Recorded November 12, 2011 at the Notre Dame Center for Ethics and Culture conference on Radical Emancipation: Confronting the Challenge of Secularism. This recorded session features presentations from the Dominican School of Philosophy and Theology president, Fr. Michael Sweeney, OP, and College of Fellows at DSPT members Ron Austin and Gil Bailie.
Imagine reading a splendid poem – using the adjective with all its richness – and being “struck” by its loveliness. It arrests the reader. It takes him to a new place, as we say. It enchants him. Or say one stands before a work of art that inexplicably arrests the viewer in ways for which he would be at a loss to explain.
Now imagine that the person so struck by the beauty of a poem or work of art entertaining thoughts about how it might be altered or improved. The dawning of such a thought would be the end of the enchantment of beauty. Beauty would have fallen into the realm of the practical, the alterable, the mundane. It would have lost its revelatory invitation. It would no longer be a summons.
I suspect that it is this itch to tinker on the part of those of us who lack either the talent or the inspiration to fashion genuine works of art may have been what Heidegger and others found so troubling about a technical civilization – a contradiction in terms.
Or imagine the desire to obtain the beautiful creation, to own it. Understandable though it might be, such a thought would mar the beautiful with the fingerprints of those who snatch at it as a commodity.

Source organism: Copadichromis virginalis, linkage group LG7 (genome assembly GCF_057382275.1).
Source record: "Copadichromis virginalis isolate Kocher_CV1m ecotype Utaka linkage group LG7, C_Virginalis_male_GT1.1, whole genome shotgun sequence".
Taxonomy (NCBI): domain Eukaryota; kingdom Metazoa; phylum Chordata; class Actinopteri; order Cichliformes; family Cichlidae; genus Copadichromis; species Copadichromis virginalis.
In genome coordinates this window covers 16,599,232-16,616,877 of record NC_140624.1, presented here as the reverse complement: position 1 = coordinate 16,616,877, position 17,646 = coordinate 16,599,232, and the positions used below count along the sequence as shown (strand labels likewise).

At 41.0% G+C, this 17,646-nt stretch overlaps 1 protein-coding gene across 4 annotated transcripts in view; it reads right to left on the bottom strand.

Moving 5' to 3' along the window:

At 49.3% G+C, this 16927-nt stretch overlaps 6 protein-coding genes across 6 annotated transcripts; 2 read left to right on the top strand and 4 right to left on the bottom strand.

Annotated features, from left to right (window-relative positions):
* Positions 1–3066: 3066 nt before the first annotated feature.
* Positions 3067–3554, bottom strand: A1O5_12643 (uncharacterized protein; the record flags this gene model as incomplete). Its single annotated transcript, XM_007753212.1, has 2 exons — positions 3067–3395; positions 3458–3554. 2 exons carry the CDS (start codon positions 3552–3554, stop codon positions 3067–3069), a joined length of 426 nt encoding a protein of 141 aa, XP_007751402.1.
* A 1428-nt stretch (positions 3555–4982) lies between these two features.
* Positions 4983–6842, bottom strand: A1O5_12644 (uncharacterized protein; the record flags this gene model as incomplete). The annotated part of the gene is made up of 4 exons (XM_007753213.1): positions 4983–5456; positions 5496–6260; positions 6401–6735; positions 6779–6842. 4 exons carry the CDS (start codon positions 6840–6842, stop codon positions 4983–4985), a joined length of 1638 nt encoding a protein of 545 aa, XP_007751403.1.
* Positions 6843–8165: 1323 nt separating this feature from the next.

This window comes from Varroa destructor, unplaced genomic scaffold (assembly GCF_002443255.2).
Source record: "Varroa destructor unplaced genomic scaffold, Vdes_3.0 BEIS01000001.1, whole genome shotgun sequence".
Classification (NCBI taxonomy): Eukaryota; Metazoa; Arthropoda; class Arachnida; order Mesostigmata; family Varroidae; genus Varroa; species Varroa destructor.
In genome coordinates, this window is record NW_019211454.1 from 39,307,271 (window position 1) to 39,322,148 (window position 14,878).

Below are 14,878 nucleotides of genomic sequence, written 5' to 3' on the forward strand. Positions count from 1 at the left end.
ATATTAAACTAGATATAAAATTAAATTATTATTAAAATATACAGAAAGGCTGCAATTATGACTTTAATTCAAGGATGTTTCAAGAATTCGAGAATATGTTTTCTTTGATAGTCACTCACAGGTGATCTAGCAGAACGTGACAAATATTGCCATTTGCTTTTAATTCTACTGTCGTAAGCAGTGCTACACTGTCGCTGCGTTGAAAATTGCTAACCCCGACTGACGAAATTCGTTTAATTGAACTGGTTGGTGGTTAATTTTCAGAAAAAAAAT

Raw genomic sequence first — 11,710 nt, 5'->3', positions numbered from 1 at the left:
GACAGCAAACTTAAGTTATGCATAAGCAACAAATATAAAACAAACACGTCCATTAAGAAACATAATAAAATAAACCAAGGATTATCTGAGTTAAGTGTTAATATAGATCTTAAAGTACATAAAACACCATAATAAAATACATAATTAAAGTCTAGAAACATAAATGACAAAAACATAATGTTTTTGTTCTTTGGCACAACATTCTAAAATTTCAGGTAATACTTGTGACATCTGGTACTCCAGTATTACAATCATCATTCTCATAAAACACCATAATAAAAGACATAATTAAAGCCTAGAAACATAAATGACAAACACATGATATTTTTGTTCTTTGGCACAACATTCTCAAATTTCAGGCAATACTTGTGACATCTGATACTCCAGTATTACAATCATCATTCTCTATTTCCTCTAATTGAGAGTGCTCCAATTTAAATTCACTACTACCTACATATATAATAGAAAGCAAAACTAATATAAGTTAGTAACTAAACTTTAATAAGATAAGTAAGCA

“The modification in the spiritual attitude that is contained in this transition from patristic to modern piety can be described as the change from a world-condemning ‘dying to the world’ to a world-affirming ‘dying to the world.’ In other words, in modernity what comes unmistakably to the fore is that even the factor of the Christian mortification to the world stands under the more comprehensive sign of mission. Christian death should not lead us to abandon our natural post in the world where revelation and the order of salvation have placed us; rather, our dying must itself be suffered through while we maintain our post.”
New in our store this month are Gil Bailie’s Reflections on T.S. Eliot’s Murder in the Cathedral and The Hollow Men. Our donors who support our efforts with gifts of $5 per month ($60/yr) or more will receive a complimentary copy of the five part Murder in the Cathedral series in May and June. And our Sustaining Donors who generously provide us with gifts of $25 per month ($300/yr) or more will be mailed the complete 5CD set in June as well as the MP3s. Our donors receive at least 12 complimentary CDs and or MP3s in a year. Please join them in supporting our efforts if you are able.
We and our families, are well and currently making do under the circumstances of enforced isolation. The work of the Cornerstone Forum continues amid the disruptions and distractions. We both have close family members who provide medical care to our community for whom we pray daily. Also, in our prayers are all our faithful donors and supporters. In these days we are even more aware of the great blessing we receive through our friends and supporters.
As we look ahead, we understand that the financial stress caused by the current economic turmoil many are encountering will reduce their ability to materially support our work. God help us all as we strive to continue the work we have been given.